Gene expression in “young adult type” breast cancer: a retrospective analysis
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Rebecca H. Johnson1,*, Pingzhao Hu2,*, Cheng Fan3 and Carey K. Anders3,4
1 Seattle Children’s Hospital/University of Washington, Seattle, WA, USA
2 Department of Biochemistry and Medical Genetics, University of Manitoba, Winnipeg, Canada
3 University of North Carolina, Lineberger Comprehensive Cancer Center, Chapel Hill, NC, USA
4 Department of Medicine, Division of Hematology-Oncology, University of North Carolina, Chapel Hill, NC, USA
* These authors are co-first authors
Rebecca Johnson, email:
Keywords: breast cancer, young, premenopausal, gene expression, survival
Received: January 01, 2015 Accepted: April 03, 2015 Published: May 09, 2015
Background: Young women with breast cancer experience inferior outcome and commonly manifest aggressive biological subtypes. Data is controversial regarding biological differences between breast tumors in young (diagnosed at <40 years of age) versus older women. We hypothesize there may be age-related expression differences in key genes for proliferation, invasion and metastasis within and across breast cancer subtypes, and that these differences correlate with outcome.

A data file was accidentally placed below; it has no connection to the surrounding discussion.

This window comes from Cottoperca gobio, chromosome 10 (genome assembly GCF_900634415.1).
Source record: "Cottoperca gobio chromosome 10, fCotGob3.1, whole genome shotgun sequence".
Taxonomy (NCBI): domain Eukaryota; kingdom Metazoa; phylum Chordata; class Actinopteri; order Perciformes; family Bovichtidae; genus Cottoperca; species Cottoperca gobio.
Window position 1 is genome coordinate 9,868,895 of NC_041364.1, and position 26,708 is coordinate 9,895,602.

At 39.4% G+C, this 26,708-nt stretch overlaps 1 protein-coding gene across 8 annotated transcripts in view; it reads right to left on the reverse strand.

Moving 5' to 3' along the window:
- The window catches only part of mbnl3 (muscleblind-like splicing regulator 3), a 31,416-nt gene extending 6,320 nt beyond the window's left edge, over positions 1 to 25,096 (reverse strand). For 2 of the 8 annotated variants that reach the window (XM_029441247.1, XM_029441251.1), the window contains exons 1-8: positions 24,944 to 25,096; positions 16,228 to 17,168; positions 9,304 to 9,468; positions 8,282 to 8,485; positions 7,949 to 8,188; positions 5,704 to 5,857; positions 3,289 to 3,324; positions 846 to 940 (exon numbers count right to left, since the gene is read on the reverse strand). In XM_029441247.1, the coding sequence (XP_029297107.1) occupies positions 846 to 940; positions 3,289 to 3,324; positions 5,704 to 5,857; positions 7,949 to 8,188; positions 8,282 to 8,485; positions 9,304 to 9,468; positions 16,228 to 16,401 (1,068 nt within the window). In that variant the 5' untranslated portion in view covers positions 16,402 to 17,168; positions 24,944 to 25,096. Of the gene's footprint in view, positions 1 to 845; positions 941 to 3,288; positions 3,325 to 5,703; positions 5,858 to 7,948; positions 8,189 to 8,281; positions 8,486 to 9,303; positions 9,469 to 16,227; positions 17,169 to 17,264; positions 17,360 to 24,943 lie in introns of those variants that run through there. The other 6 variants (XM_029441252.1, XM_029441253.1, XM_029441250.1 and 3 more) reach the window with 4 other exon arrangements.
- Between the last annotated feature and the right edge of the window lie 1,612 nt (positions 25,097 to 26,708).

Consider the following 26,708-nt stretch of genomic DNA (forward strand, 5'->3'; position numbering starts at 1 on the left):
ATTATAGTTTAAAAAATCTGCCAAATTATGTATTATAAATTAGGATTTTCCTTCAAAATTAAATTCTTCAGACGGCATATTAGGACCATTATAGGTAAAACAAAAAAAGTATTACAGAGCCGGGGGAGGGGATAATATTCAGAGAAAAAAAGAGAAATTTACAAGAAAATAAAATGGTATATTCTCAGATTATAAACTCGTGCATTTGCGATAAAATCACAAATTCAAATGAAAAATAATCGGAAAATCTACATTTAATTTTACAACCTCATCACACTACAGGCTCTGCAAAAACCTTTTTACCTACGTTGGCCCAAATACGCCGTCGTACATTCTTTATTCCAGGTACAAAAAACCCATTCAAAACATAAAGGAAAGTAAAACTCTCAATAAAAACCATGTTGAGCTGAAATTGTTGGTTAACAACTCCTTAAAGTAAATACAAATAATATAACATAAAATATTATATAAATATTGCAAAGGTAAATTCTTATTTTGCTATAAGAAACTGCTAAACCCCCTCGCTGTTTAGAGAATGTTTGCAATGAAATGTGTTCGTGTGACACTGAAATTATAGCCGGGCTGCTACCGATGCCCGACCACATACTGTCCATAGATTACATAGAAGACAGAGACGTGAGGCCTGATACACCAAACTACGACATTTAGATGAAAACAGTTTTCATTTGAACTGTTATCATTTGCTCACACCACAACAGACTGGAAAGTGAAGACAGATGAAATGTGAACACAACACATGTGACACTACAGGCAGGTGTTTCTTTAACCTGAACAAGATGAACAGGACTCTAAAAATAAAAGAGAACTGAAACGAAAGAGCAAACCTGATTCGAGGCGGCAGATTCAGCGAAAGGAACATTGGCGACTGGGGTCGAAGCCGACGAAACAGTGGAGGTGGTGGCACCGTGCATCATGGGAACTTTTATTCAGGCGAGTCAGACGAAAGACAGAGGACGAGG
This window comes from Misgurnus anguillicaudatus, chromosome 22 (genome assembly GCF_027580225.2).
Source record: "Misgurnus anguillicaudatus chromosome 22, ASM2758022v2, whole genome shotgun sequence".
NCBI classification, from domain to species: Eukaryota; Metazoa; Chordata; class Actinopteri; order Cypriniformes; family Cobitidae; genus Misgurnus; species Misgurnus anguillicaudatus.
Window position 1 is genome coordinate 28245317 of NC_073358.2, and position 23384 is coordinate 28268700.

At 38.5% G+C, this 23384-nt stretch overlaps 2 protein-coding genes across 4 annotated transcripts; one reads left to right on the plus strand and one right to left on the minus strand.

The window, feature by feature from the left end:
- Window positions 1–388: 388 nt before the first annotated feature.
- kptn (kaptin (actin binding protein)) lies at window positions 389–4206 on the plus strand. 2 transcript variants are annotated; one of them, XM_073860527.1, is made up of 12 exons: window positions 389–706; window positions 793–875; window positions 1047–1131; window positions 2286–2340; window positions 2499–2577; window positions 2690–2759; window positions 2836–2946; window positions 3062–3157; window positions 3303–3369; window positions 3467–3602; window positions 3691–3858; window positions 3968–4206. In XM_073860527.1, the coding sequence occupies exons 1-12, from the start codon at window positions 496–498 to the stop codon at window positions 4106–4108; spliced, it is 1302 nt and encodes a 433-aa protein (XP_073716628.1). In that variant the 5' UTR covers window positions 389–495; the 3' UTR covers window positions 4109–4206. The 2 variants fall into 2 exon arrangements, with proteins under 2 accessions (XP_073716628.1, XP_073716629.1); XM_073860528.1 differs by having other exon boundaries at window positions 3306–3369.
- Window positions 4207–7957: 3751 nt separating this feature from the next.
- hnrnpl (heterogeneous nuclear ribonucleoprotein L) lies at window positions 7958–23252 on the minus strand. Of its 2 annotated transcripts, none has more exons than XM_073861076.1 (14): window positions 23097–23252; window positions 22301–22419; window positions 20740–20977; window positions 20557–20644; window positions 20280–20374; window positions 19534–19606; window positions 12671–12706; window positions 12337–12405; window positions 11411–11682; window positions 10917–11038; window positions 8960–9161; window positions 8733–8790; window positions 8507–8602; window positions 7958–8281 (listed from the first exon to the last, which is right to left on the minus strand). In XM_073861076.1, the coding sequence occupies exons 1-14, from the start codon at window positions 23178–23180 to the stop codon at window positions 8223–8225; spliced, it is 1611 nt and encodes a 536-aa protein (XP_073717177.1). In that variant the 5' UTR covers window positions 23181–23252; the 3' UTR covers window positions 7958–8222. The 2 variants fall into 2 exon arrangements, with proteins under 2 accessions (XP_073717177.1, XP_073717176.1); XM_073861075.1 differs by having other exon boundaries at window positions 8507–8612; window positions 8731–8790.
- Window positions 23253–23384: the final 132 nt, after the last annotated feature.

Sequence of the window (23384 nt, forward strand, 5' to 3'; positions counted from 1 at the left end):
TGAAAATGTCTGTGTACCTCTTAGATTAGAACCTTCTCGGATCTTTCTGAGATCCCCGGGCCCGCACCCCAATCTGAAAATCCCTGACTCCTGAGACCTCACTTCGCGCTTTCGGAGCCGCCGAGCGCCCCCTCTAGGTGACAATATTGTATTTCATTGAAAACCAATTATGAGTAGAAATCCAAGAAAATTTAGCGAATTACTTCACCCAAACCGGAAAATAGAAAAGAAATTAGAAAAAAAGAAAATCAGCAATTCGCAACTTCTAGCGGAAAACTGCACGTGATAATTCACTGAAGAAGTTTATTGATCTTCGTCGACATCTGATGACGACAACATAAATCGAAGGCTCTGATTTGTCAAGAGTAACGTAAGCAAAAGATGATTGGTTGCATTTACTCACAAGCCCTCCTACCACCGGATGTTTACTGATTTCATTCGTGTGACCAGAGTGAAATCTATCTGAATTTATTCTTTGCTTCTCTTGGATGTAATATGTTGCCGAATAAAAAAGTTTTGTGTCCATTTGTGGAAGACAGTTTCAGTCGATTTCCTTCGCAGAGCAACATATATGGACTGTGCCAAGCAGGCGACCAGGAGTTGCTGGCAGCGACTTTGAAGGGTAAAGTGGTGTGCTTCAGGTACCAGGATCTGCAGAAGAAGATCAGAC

Methods: Using clinically-annotated gene expression data from 778 breast tumors from three public databases, we compared clinico-pathologic characteristics, mRNA expression of 17 selected genes, and outcome, as a function of age (< 40 years vs. ≥ 40 years).
Results: 14 of 17 genes were differentially expressed in tumors of young vs. older women, 4 of which persisted after correction for subtype and grade (p ≤0.05). BUB1, KRT5, and MYCN were overexpressed and CXCL2 underexpressed in young women. In multivariate analysis, overexpression of cytokeratin genes predicted inferior DFS only for young women. Overexpression of ANGPTL4 strongly predicted inferior DFS in basal but not HER2-enriched tumors in young women. Overexpression of cytokeratin genes and MYBL2 and low SNAI1 expression correlated with inferior DFS in HER2-enriched tumors in younger women. Kaplan-Meier analysis within the basal and HER2-enriched subgroups showed that overexpression of cytokeratin genes was associated with inferior DFS for young, but not older women.
Conclusions: This preliminary study reveals age- and subtype-related differences in expression of key breast cancer genes for proliferation, invasion and metastasis, which correlate with prognostic differences in young women and suggest targeted therapies.
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